Now, women are generally expected to arrange their hair into a pleasing coiffure from time to time, if not every business day and most romantic evenings.  For men however, a beautiful arrangement of hair is a rare treat indeed.  It is for this reason the videographer seems especially taken with the appearance of this strange man and his alluring pompadour.  The video is a success because the software used to create it tells us so.   (The video for this post did not survive the transition from the old site, but this picture will suffice.)

featured image

Despite occasional flights of fancy, the BBB videographer is a true gentleman, and as such, does not succumb to base desires.  Therefore, there is no way, no possible way, he might have grabbed that strange man’s head and rubbed his cheeks through its unimaginable fluffiness, back and forth, slowly and smoothly, in a manner not unlike the spreading of icing on a cake.  No possible way.

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Jim Thome is Trying Hard to Get to Third Base

On March 5th, 2012, at Bright House Field in Clearwater, Florida, Jim Thome was 6 foot 3 inches, 250 pounds, and 41 years old all day long.  Also on that day, Jim Thome was the stuff of legend, having previously hit 604 home runs, amassed 71.5 career WAR, and maintained a career .406 wOBA and a 145 wRC+ over his 21-year career.  For all of these number-y type reasons, he probably should not have stayed in the game after hitting a double in the fourth inning of an early March spring training game.  But he did, and the official BBB videographer, who is not very skilled but means well, was there to capture the moment.

Now, when Jim Thome enters the field of play, he takes it.  He takes it, and he enters it, like a stallion takes and enters a mare.  Nay, he enters the field of play, taking it in the process, on a chariot pulled by forty magnificent stallions, each named in honor of glorious notions like Dominion, Liberty, and Emancipation, to name but a few.  He then dismounts the chariot and enters the batter’s box trumpeting his presence with appendage extended, batting implement erect and purposeful.  The elegantly trotting stallion train exits stage left, shitting copiously and indiscriminately a carpet of perfect white doves, each destined for the heavens on wings whispered by angel’s breath.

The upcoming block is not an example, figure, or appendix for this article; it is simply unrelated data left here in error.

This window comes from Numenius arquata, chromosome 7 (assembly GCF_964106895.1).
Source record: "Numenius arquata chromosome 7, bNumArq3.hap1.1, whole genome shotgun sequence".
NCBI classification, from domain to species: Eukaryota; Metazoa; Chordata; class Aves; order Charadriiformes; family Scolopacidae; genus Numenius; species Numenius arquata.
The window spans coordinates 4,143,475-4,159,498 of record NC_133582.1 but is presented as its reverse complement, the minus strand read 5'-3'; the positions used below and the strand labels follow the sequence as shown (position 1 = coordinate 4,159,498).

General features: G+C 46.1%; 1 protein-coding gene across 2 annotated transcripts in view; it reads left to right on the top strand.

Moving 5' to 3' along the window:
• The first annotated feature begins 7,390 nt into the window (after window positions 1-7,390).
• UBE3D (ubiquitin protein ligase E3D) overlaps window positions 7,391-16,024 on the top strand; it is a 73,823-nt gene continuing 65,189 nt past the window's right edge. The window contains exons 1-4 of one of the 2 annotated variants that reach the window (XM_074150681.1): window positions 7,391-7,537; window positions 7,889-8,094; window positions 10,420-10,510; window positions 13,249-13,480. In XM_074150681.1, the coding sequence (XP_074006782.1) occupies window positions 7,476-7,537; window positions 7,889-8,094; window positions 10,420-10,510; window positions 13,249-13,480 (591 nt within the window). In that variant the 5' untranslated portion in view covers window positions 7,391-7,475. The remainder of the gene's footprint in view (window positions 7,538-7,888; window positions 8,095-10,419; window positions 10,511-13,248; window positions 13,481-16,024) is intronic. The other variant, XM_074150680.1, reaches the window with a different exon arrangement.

Then Jim Thome hit that double and when he ran the bases, all 250 pounds and 41 years of him looked like this:

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Ozzie Guillen Will Show Us the Way

So much of human interaction seems more difficult than it need be.  Too often those of us desiring simply to be and to do are thwarted and ensnared and forced to suffer by those compelled to connive and to machinate.  Jealousies are conceived, petty squabbles are played out, and for what?  In the end, we’re all just headed for a box in the ground. 

So, while we are here, alive and forced to endure one another, why don’t we all just spread moments of pure joy?  On Thursday, the Miami Marlins and the Atlanta Braves played a baseball game at Champion Stadium in Lake Buena Vista, Florida.  At the end of a game in which neither side won nor lost, but both were better for the experience, Ozzie Guillen showed us the way: 

Featured image credit:  Elitedaily.com

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A Perfect Moment at the Ballpark

I can’t imagine how many dutiful repetitions it takes to hone a major league baseball swing, from little league to high school, maybe college, and then up through the minors.  Repetition upon repetition upon endless repetition, batting and cracking and whiffing through puffy blisters and the deflated pride baseball brings to those who play.  Over and over again, and then some more, sculpting the muscular contractions and synaptic pulses required for reproducible perfection.